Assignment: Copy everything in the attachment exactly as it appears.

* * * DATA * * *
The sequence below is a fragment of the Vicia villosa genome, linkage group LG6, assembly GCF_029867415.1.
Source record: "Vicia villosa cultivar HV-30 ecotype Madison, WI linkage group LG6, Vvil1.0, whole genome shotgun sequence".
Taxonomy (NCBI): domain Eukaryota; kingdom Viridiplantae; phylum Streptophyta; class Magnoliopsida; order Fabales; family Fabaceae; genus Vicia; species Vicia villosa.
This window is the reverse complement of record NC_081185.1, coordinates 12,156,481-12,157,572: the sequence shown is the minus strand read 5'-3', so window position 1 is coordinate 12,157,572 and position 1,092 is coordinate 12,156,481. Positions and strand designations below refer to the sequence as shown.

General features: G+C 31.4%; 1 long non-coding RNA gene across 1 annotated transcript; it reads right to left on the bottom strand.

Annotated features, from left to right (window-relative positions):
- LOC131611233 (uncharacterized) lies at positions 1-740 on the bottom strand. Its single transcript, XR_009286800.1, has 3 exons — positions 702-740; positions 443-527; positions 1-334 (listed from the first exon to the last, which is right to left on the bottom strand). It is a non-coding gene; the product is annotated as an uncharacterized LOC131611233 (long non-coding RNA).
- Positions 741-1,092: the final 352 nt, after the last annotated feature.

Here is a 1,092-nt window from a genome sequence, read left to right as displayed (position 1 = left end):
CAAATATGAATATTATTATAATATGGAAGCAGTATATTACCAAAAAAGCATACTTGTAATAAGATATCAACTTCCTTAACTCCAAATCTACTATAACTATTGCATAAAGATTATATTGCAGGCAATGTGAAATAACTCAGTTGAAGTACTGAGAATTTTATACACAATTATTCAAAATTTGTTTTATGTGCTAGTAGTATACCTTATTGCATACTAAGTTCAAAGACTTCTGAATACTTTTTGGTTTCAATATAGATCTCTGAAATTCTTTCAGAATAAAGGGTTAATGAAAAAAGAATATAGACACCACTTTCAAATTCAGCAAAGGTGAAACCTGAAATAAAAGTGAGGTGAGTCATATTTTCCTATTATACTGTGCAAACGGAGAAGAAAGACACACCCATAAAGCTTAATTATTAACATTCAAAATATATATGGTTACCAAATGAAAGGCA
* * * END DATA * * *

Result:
The sequence below is a fragment of the Vicia villosa genome, linkage group LG6, assembly GCF_029867415.1.
Source record: "Vicia villosa cultivar HV-30 ecotype Madison, WI linkage group LG6, Vvil1.0, whole genome shotgun sequence".
Taxonomy (NCBI): domain Eukaryota; kingdom Viridiplantae; phylum Streptophyta; class Magnoliopsida; order Fabales; family Fabaceae; genus Vicia; species Vicia villosa.
This window is the reverse complement of record NC_081185.1, coordinates 12,156,481-12,157,572: the sequence shown is the minus strand read 5'-3', so window position 1 is coordinate 12,157,572 and position 1,092 is coordinate 12,156,481. Positions and strand designations below refer to the sequence as shown.

General features: G+C 31.4%; 1 long non-coding RNA gene across 1 annotated transcript; it reads right to left on the bottom strand.

Annotated features, from left to right (window-relative positions):
- LOC131611233 (uncharacterized) lies at positions 1-740 on the bottom strand. Its single transcript, XR_009286800.1, has 3 exons — positions 702-740; positions 443-527; positions 1-334 (listed from the first exon to the last, which is right to left on the bottom strand). It is a non-coding gene; the product is annotated as an uncharacterized LOC131611233 (long non-coding RNA).
- Positions 741-1,092: the final 352 nt, after the last annotated feature.

Here is a 1,092-nt window from a genome sequence, read left to right as displayed (position 1 = left end):
CAAATATGAATATTATTATAATATGGAAGCAGTATATTACCAAAAAAGCATACTTGTAATAAGATATCAACTTCCTTAACTCCAAATCTACTATAACTATTGCATAAAGATTATATTGCAGGCAATGTGAAATAACTCAGTTGAAGTACTGAGAATTTTATACACAATTATTCAAAATTTGTTTTATGTGCTAGTAGTATACCTTATTGCATACTAAGTTCAAAGACTTCTGAATACTTTTTGGTTTCAATATAGATCTCTGAAATTCTTTCAGAATAAAGGGTTAATGAAAAAAGAATATAGACACCACTTTCAAATTCAGCAAAGGTGAAACCTGAAATAAAAGTGAGGTGAGTCATATTTTCCTATTATACTGTGCAAACGGAGAAGAAAGACACACCCATAAAGCTTAATTATTAACATTCAAAATATATATGGTTACCAAATGAAAGGCA